Philippine trade

PH fails to take advantage of Japan trade deal – study

PH fails to take advantage of Japan trade deal – study
A study by the Philippine Institute for Development Studies says that using the bilateral trade deal is important for future agreements

The government was not able to maximize the 2008 trade deal with Japan – with an “alarmingly low” utilization rate of 16.6%, according to a study by state think tank Philippine Institute for Development Studies (PIDS).

The study, which reviewed the Philippine’s 9 free trade agreements (FTA), noted that maximizing the Philippines-Japan Economic Partnership Agreement (PJEPA) is important to “pave way for negotiation of subsequent trade agreements.”

PJEPA was the Philippine’s first bilateral trade agreement.

“The Philippines’ experience in negotiating a bilateral agreement with Japan showed that bilateral agreements can provide the country with bargaining tools through which the country is able to advance its interest outside the multilateral set-up,” the authors said.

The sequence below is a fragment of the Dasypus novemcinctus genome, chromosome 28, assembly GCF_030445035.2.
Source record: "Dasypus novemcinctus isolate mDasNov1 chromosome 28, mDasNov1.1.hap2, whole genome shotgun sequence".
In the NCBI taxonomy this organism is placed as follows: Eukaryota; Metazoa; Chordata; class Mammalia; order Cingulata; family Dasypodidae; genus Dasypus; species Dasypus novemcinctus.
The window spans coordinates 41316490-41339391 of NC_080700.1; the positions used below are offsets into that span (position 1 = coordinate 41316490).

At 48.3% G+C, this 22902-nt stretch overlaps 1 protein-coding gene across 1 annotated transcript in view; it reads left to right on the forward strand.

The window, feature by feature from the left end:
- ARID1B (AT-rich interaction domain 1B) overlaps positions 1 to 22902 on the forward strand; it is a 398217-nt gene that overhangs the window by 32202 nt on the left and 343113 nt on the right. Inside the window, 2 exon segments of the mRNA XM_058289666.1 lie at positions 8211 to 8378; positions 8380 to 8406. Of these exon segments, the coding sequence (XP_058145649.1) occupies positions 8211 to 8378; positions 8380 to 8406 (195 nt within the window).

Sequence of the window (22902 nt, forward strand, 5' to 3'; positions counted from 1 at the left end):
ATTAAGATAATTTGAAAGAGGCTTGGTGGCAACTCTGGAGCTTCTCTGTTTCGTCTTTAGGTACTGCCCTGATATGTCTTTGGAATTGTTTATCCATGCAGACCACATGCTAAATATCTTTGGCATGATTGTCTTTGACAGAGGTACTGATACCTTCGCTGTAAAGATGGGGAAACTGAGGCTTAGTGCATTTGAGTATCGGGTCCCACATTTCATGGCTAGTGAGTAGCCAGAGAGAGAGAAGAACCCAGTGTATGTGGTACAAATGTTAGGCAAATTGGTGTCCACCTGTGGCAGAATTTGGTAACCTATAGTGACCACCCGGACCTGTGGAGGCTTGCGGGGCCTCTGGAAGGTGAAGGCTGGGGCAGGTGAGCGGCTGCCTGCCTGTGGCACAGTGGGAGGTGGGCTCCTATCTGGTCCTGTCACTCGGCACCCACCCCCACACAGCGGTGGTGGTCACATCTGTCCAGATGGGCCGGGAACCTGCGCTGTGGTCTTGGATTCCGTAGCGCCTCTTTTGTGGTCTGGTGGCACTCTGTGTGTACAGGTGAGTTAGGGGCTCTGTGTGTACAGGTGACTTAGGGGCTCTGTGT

The authors attributed the low utilization rate of the trade deal to lack of information about FTAs, procedural delays, administrative and compliance costs, and lack of incentive schemes.

To address this problem, the study recommended that the government should ensure all importers know about PJEPA and other FTAs, especially the micro, small, and medium-sized importers in rural areas. The study also said that the government should partner with business groups to strengthen promotional campaigns on the use of FTAs.

FTAs should also “pursue further tariff reduction” in goods where it could be shaved off, according to the authors.

The Association of Southeast Asian Nations (ASEAN) FTA and the ASEAN-Australia-New Zealand FTA have higher utilitzation rates of over 50% for some Philippine importers. The authors recommended for the government to review and identify the strategies used in the two FTAs to improve tapping into PJEPA.

How trade deals are being tapped should also be continuously monitored, according to the authors, as this serves as an indicator to measure benefits from FTA.

From January to October 2020, the Philippines’ exports to Japan was at $965.28 million and import earnings registered at $876.46 million.

In November 2020, Japan was only third in terms of revenues from shipments to the United States and China. – Aika Rey/Rappler

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